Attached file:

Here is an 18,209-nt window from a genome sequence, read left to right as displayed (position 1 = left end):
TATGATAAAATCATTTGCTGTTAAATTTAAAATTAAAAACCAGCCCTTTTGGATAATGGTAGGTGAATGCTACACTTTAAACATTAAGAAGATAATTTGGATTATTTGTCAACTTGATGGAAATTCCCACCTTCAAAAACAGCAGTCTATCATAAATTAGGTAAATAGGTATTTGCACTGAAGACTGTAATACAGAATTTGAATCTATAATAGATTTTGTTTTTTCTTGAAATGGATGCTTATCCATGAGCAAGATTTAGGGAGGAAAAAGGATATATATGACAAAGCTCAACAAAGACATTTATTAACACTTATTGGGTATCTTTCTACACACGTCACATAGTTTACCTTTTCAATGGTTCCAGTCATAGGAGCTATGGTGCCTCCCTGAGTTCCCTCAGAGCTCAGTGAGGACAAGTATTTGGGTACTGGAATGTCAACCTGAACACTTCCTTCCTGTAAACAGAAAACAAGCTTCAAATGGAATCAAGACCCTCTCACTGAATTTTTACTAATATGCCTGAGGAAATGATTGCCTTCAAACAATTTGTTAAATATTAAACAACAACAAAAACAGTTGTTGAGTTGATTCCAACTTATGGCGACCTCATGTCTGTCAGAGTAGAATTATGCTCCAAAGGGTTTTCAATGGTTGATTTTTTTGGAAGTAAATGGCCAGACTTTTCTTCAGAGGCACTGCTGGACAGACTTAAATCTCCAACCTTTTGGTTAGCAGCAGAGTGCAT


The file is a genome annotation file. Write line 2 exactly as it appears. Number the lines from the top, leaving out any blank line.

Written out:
TATGATAAAATCATTTGCTGTTAAATTTAAAATTAAAAACCAGCCCTTTTGGATAATGGTAGGTGAATGCTACACTTTAAACATTAAGAAGATAATTTGGATTATTTGTCAACTTGATGGAAATTCCCACCTTCAAAAACAGCAGTCTATCATAAATTAGGTAAATAGGTATTTGCACTGAAGACTGTAATACAGAATTTGAATCTATAATAGATTTTGTTTTTTCTTGAAATGGATGCTTATCCATGAGCAAGATTTAGGGAGGAAAAAGGATATATATGACAAAGCTCAACAAAGACATTTATTAACACTTATTGGGTATCTTTCTACACACGTCACATAGTTTACCTTTTCAATGGTTCCAGTCATAGGAGCTATGGTGCCTCCCTGAGTTCCCTCAGAGCTCAGTGAGGACAAGTATTTGGGTACTGGAATGTCAACCTGAACACTTCCTTCCTGTAAACAGAAAACAAGCTTCAAATGGAATCAAGACCCTCTCACTGAATTTTTACTAATATGCCTGAGGAAATGATTGCCTTCAAACAATTTGTTAAATATTAAACAACAACAAAAACAGTTGTTGAGTTGATTCCAACTTATGGCGACCTCATGTCTGTCAGAGTAGAATTATGCTCCAAAGGGTTTTCAATGGTTGATTTTTTTGGAAGTAAATGGCCAGACTTTTCTTCAGAGGCACTGCTGGACAGACTTAAATCTCCAACCTTTTGGTTAGCAGCAGAGTGCAT